So -- back from my tangent -- we were patrolling along when we came across a couple of guys out at night with AKs on the street. (Insert slight adreneline dump here.)  We get in position to take care of this, in the event it goes sour, and I take my team and move to a better position, bringing me closer to the guys with guns. (Insert fuck-it mentality as we move.) Fortunately night gives us an advantage and we definitely make use of it, and before I know it we have a few guys detained, no shots fired.

One funny note. On the way back in from the patrol we came across this guy sleeping out in the alley on a mattress. He was totally oblivious to us being there, even though we weren't totally quiet. I so wish we had a Polaroid camera with us so we could have gathered around him, taken a picture, and left it for him for when he woke up.

Yesterday was an interesting day. Lately it has been kind of quiet on the streets, which is never a bad thing, although I'm a true believer of the "calm before the storm" mentality. In the past week I haven't heard many explosions or gunshots, which is good. So I went to pull guard, and not long after my buddy and I get situated there is a loud and thunderous BOOOOM!! that rocks the air and walls around us, causing sand to come spilling out of sandbags. Immediately I'm thinking this is a big mortar round that was fired at us and hit close, and I scan around for a cloud to indicate as much. Nothing. I keep scanning and then all of a sudden I see it. It's a dirt cloud alright, but it's nowhere close to us, a ways off in the distance. There's only one thing this can be. A car bomb.

As it's getting called up, I stare in awe as the massive dirt cloud begins to turn black, a thick black blanket covering everything in its wake as fire engulfes the area around the blast site. I remember thinking, "God I hope we dont have to go check this out. I really don't want to have to see that shit again."

Fortunately we didn't go, but in the ensuing chaos, emergency vehicles were flying around, sirens blarring, warning shots being fired out windows everywhere to move cars out of the way. I saw the same type of trucks that were at the last VBIED site I was at, with hoards of helpers on the back, screaming towards the blast area, chanting and yelling many things, including "Allah Akbar" (God is Great). All of this was giving me bad memories of that day. Apparently a carbomb targeting a mosque had gone off and as of today, so far, the death total is at 87, with the wounded in the hundreds. I seriously do not understand these people. Is what you believe in that important, that you would kill innocent people and destroy sacred buildings!?

So that was the excitment of the last week or so. Time to catch up on some sleep and cram the last bit of information in my head before I head to this board in two days. Wish me luck!

Comments

Dear Eddie, You sound like a fun kid to be with on patrol. Watch your backside! Probably nothing like Phoenix!

I wish you Luck along with my prayers. Thank you so much for all you do.
May God Bless and keep you safe.

I hope your tour is over soon and that you stay safe. Here is something to think about:
http://www.exile.ru/2006-June-02/massacres_babies_and_nukes.html

It's funny. I did security for EOD in the PI during Nam. All that stuff is real. Huks (Hukkabakuk Provisional Revolutionary Gopvernment) used to set the bombs, then shoot at the EOD and security crews. I remember thinking how ffing absurd it was, having to stand around a bomb with a shiny badge right over my heart. Sorta like a bulls eye. But hey, ya gotta lighten up a little, or it just wears your ass down, forever.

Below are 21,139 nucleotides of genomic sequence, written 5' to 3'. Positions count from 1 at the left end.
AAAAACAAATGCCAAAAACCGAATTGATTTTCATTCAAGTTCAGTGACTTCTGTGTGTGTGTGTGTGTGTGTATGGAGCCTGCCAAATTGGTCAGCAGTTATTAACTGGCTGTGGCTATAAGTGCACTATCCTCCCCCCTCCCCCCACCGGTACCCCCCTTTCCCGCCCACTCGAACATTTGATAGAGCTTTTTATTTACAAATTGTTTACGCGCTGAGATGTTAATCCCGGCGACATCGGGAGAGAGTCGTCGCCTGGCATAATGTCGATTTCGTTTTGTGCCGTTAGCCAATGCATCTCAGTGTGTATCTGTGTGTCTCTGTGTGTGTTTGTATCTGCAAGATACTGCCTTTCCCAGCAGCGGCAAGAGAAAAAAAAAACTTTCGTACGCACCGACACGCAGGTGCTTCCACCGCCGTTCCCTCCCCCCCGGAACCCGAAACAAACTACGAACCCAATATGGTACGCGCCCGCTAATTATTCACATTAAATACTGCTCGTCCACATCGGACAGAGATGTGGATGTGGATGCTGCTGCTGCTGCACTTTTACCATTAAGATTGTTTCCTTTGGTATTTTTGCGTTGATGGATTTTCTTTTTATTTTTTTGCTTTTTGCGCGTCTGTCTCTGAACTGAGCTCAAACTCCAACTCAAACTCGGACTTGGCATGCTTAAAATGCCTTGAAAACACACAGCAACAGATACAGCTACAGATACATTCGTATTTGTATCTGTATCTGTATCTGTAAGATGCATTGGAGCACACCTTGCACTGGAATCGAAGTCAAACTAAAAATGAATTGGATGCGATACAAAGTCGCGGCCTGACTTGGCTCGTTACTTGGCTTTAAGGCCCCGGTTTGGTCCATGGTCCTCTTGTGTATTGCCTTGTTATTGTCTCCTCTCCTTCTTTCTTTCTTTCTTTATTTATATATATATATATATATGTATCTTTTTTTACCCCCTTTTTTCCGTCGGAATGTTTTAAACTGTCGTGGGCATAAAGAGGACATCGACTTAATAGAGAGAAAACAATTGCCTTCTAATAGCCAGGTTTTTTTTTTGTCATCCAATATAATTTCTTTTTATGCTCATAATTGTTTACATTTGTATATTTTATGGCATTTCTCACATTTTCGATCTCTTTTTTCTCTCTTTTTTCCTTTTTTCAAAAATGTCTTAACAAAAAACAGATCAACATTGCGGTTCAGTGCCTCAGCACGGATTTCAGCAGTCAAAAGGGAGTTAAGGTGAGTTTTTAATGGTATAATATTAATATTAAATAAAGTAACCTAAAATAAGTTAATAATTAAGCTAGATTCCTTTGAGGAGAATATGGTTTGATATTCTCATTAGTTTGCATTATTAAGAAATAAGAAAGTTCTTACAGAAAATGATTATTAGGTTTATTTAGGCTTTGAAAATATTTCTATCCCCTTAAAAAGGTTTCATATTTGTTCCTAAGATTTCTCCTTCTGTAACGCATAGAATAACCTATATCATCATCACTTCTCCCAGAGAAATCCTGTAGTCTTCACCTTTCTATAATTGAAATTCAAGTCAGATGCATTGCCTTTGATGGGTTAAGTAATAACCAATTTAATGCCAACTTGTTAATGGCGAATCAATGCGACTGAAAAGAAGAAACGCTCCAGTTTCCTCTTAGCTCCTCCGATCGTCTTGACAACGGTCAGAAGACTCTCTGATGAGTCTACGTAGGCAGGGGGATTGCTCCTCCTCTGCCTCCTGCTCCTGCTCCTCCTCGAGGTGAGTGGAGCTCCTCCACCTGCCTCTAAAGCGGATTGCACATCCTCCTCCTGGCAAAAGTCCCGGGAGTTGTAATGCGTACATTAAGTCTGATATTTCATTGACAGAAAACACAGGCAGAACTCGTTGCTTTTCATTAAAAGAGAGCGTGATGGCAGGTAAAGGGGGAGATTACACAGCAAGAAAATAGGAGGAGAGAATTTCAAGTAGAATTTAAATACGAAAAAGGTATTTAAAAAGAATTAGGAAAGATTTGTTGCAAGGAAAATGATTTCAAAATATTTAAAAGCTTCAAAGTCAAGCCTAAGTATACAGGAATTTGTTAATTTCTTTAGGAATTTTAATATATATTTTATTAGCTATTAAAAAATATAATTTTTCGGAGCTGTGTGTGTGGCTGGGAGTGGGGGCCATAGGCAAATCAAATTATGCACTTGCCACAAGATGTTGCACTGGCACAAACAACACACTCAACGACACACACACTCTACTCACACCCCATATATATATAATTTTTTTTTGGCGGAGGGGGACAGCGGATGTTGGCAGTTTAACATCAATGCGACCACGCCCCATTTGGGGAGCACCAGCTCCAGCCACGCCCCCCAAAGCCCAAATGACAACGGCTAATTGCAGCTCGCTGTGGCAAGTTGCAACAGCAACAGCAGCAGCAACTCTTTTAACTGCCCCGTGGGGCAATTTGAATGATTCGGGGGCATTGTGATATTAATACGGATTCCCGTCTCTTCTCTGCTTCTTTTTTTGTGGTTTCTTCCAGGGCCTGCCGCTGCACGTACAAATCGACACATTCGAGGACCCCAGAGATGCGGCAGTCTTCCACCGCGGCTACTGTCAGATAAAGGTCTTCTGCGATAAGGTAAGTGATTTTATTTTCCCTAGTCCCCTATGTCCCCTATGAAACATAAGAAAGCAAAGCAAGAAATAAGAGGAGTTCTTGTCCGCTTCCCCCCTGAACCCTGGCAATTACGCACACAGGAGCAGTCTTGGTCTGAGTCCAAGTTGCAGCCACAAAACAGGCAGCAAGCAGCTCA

Funny thing, tho, my kids say I still laugh at the wrong time at movies. Other night, a show had the bad guy shot, not once but seven times. After the third round, the baddie was still flinching for his gun. The hero burns the rest of the clip into him, while I yell, "Pump him!" at the TV. I may not know shit, but I know if a proven killer is still moving towards a weapon, you ain't done shooting him. Broke all the rules of good sportsmanship, but hey, you're alive, he's not. That's the best part, right?

Oh, yeah, the rush? You can get that on any number of jobs in the real world. Big bridges or skyscrapers need men of courage and skill to get them put up. It's called Helments to Hardhats. We welcome proven men who can get the job done under stress.

Five shots? Hell, you hit it every time! You'd think they would be gratefull . . .

AWESOME read! Thanks. GOOD LUCK!

"I don't really get the rush I used to. No more butterflies. I don't know what that means."

Well, it sure doesn't bode well for your hypothalamus and adrenals. Not sure what kind of boards you are studying for, but you might want to look at a list of chronic stress syndrome symptoms. You're threshold for epinephrine action at receptors has changed.

You also might want to consider the impact of those really bad scenes after a car bomb blast. I don't think you get inured as much as the novelty is worn off - but the ad infinitum cross linking of bad memories is sure in effect. Thats the stuff of flashbacks and nightmares, sir.

Thanks for your vignette on life in Iraq; it was interesting. It's sad that you have to do the door-to-door warfare. I remember that, at the beginning, everyone said that "flash and awe" would avoid the need for this type of combat.

Please take good care and come back to America in one piece, both physically and mentally.

Hope you did well on your boards! Fantastic story telling of the non-fiction variety!! Take care and God keep you, Eddie.

This post is a great example of why we will never prevail in Iraq. To do the things that need to be done will outrage the civilian population so much that all support will be lost. We should have learned that in Vietnam, but we didn't, so we get another chance. Let's not be so stupid this time, please.

Be safe, come home in one piece.